When Ava was born in December, a sample of her blood - which is already collected from newborns for screening tests - was analysed for genetic risk of type 1 diabetes, with her mother’s consent.
About one percent of children will have genes which put them at a high risk (greater than 10 percent) of developing type 1 diabetes. After the test revealed Ava had these genes, Mrs Phippard was invited to take part in the Primary Oral Insulin Trial (POInT trial) to see if daily doses of insulin powder can prevent type 1 diabetes.
Participants on the trial are given insulin powder or a placebo (dummy drug), to compare the two. Neither the researchers nor participants are told which they will receive, to prevent bias. Parents are asked to give their children the powder until they are three. They will have visits from the research team for six years to monitor the child’s health.
It is hoped that the insulin can train the immune system to tolerate the body’s own insulin to prevent the onset of type 1 diabetes. There is currently no way to prevent the disease. Ava will begin taking the powder in her food once she is old enough to eat pureed foods.
Mrs Phippard, a healthcare assistant at the hospital, said: “If I can prevent another child from getting type 1 diabetes, that would be amazing. If the trial works then that’s great because no other kid or parent will have to go through what we went through. I wouldn’t wish this on anyone.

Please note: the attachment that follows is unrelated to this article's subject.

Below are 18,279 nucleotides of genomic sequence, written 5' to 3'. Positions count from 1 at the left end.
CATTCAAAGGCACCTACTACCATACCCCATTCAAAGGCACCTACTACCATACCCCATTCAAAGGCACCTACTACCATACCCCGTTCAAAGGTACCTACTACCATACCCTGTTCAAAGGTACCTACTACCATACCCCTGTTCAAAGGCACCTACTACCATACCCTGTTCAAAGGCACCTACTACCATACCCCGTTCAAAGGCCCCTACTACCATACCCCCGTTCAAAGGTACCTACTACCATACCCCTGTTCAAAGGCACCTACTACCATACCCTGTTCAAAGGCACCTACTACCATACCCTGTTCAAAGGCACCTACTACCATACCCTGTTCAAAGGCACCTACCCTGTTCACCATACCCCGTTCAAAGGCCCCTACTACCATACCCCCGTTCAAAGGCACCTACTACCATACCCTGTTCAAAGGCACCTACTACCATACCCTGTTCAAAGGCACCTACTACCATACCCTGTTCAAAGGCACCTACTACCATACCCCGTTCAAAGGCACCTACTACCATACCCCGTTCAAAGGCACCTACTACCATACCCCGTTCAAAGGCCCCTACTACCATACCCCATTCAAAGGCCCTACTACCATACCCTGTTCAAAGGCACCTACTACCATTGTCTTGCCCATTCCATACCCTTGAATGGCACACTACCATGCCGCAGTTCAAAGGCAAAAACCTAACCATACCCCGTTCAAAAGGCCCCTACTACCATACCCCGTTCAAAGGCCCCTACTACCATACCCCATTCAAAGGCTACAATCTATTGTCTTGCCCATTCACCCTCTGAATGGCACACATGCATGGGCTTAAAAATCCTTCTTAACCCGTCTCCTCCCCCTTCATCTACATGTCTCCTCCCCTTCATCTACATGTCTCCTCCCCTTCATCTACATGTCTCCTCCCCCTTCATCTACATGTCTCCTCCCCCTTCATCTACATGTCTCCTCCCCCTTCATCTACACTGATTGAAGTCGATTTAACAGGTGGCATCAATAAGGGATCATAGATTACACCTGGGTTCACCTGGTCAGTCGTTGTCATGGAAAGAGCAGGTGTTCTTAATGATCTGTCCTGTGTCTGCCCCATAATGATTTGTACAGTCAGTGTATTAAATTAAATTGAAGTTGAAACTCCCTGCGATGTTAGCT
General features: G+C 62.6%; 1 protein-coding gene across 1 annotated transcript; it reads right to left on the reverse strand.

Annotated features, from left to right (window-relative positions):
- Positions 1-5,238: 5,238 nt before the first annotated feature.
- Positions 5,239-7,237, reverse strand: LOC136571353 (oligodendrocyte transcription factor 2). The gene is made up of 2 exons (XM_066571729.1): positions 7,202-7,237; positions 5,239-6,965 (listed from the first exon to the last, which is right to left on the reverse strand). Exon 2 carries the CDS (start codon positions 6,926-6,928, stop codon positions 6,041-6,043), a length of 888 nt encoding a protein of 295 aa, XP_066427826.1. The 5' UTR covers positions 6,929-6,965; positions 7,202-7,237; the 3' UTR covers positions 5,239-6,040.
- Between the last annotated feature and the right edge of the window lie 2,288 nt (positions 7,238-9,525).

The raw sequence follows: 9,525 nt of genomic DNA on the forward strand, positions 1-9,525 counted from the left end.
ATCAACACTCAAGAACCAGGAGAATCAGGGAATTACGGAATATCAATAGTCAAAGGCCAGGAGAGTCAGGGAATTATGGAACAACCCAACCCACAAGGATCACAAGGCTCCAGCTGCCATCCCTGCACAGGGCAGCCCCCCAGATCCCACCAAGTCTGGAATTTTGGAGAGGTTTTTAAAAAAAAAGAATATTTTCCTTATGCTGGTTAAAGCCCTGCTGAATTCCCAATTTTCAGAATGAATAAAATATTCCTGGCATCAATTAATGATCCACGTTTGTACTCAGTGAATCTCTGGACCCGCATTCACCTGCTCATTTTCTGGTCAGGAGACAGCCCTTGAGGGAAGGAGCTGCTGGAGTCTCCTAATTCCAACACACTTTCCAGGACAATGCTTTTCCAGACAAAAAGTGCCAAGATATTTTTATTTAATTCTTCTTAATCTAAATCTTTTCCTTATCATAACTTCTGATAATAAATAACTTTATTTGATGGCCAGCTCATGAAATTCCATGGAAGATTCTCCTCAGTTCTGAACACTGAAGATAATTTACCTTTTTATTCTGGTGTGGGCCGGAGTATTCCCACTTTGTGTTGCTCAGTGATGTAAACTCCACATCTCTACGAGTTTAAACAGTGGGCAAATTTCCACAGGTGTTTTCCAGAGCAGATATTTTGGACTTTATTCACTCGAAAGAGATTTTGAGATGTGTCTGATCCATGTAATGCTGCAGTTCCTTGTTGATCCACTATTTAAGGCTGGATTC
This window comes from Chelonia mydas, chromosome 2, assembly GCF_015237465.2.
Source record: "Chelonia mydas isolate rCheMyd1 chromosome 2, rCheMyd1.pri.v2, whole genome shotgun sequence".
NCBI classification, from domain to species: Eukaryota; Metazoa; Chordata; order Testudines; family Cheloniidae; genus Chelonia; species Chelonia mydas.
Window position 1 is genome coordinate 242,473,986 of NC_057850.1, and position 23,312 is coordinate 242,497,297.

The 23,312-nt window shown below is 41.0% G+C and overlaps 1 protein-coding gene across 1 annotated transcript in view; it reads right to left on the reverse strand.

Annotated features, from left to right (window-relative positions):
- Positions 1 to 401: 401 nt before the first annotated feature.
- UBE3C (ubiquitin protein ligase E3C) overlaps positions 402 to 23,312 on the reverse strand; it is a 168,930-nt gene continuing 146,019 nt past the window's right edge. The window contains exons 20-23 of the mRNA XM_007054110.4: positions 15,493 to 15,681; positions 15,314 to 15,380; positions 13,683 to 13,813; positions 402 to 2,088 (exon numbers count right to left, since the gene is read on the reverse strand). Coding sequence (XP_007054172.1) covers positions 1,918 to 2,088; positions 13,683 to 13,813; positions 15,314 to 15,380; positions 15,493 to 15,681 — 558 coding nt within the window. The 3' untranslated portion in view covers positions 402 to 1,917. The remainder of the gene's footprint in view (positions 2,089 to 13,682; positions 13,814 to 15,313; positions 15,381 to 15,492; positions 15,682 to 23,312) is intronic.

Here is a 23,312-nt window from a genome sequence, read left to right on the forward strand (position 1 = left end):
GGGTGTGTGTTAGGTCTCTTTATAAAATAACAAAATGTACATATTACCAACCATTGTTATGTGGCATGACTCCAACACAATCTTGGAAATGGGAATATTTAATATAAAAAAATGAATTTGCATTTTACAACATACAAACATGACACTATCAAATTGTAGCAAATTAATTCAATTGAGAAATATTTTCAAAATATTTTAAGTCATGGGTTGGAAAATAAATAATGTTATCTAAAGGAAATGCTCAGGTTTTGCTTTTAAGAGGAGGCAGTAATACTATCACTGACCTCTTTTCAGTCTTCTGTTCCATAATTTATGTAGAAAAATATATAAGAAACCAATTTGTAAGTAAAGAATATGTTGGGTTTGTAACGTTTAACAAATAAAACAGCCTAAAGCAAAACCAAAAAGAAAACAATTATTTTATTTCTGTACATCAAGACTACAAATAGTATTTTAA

“Even if it turns out Ava got the placebo, I feel it’s better than not doing anything at all. Knowing that someone will be around regularly just to check on her just put my mind at ease.”
Chloe was recruited by the study team at Milton Keynes University Hospital, led by consultant Ms Premila Thampi and research midwives Edel Clare and Joanna Mead.
Researchers hope to screen 30,000 babies born in Berkshire, Buckinghamshire, Oxfordshire and Milton Keynes by 2021, to enrol 100 babies at increased risk of type 1 diabetes for the POInT study.
The studies are part of the Global Platform for the Prevention of Autoimmune Diabetes (GPPAD), funded by the Leona M. and Harry B. Helmsley Charitable Trust and led by Helmholtz Zentrum München (German Research Center for Health and Environment). In the UK, they are led by the University of Oxford with support from the National Institute for Health Research (NIHR).
Professor Matthew Snape, the POINT study’s chief investigator, said: “It’s very exciting to be involved in a project that is looking to prevent type 1 diabetes, and we are enormously grateful to families such as the Phippards for their willingness to take part.
“Without the involvement of members of the public in studies such as this then medicine would not move forward – we are greatly in their debt.”
Figures released today show 870,250 people took part in 6,106 NIHR-backed research studies across England in 2018/19, up from 725,333 people in 5,804 studies in 2017/18.
Patients are encouraged to ask their doctor about research opportunities and search for studies seeking volunteers at www.bepartofresearch.uk.